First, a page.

It’s been over two months since Pennsylvania held its primary elections, but three counties are still refusing to include certain ballots in their certification totals. It’s a blatant disregard for the rule of law and a dire warning sign of what’s to come.
The Texas GOP proposed creating a state electoral college to elect statewide officials like the governor. In today’s piece, we unpack this proposal and what it has to say about the current state Republicans nationwide.
The National Voter Registration Act of 1993 (NVRA) is often referred to as the “Motor Voter” law for its focus on voter registration opportunities when interacting with motor vehicles agencies, but it does much more.
The summer months may be slower, but the voting rights world is not taking a vacation this August. Democracy Docket is currently tracking 156 lawsuits across 39 states.
No redistricting process has been more fraught than Ohio. It finally has maps in place — but only for this year. In today’s piece we’re recapping what went wrong in Ohio — and what it means for the country as a whole.
In the United States, we select our president and vice president indirectly via the Electoral College. The process is much more complicated than you might expect. In today’s Explainer, we outline how the president becomes the president.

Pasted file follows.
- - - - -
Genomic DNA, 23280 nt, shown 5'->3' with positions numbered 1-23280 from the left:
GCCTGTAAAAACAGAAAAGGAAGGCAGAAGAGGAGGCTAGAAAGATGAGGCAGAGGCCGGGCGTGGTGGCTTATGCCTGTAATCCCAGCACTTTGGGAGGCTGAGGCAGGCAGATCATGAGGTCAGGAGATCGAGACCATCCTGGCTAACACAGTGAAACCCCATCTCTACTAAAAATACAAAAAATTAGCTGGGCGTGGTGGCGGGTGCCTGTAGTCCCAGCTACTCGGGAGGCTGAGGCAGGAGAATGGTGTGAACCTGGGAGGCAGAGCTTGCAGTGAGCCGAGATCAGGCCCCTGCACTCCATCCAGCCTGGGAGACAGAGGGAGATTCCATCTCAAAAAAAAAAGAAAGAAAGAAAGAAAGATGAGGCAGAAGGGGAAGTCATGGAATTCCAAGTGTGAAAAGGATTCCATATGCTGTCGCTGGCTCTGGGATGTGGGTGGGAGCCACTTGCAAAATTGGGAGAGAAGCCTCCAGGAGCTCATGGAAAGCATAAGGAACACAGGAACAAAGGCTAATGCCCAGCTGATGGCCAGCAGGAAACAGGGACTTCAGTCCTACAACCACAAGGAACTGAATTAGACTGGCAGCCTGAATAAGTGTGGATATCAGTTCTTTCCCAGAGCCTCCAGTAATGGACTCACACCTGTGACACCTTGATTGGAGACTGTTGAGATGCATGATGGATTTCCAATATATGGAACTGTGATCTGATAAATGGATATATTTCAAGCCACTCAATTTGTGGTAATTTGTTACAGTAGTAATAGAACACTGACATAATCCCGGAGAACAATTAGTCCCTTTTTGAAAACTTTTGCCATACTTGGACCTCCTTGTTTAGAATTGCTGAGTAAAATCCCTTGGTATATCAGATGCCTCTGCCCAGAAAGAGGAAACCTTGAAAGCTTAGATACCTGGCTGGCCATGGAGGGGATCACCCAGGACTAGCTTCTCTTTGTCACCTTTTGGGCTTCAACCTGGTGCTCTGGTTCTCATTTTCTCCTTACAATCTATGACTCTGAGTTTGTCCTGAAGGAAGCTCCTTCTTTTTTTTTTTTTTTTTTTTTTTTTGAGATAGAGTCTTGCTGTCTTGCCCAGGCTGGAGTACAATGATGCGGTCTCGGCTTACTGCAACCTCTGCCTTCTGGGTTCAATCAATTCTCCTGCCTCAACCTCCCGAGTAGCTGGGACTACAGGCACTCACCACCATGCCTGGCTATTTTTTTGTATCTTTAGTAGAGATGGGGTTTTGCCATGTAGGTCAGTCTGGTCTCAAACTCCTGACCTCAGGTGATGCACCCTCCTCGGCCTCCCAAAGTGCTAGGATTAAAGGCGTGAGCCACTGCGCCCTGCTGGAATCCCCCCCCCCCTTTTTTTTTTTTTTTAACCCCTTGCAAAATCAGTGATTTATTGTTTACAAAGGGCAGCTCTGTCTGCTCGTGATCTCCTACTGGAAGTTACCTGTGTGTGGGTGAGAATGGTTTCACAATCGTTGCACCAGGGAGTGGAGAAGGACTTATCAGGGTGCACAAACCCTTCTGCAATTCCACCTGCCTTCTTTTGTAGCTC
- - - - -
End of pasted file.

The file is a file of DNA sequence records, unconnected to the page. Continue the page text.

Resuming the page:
State constitutions grant rights beyond what’s in the federal Constitution. The ability for state courts to interpret their constitutions with respect to federal elections is now at risk because of an upcoming U.S. Supreme Court case.
Last week, a group of senators released their long-proposal to reform the Electoral Count Act (ECA). In today’s piece, we’re breaking down the ECA, how Trump tried to exploit it and how 14 senators hope to reform it.
On July 8, 2022, the Wisconsin Supreme Court released a 4-3 opinion banning ballot drop boxes in the state. Today, we are identifying and responding to particularly harmful conclusions reached by the majority.
The independent state legislature theory could give state legislatures unchecked power to run congressional elections. If adopted by the Court, who can provide a check? The answer to that question is Congress.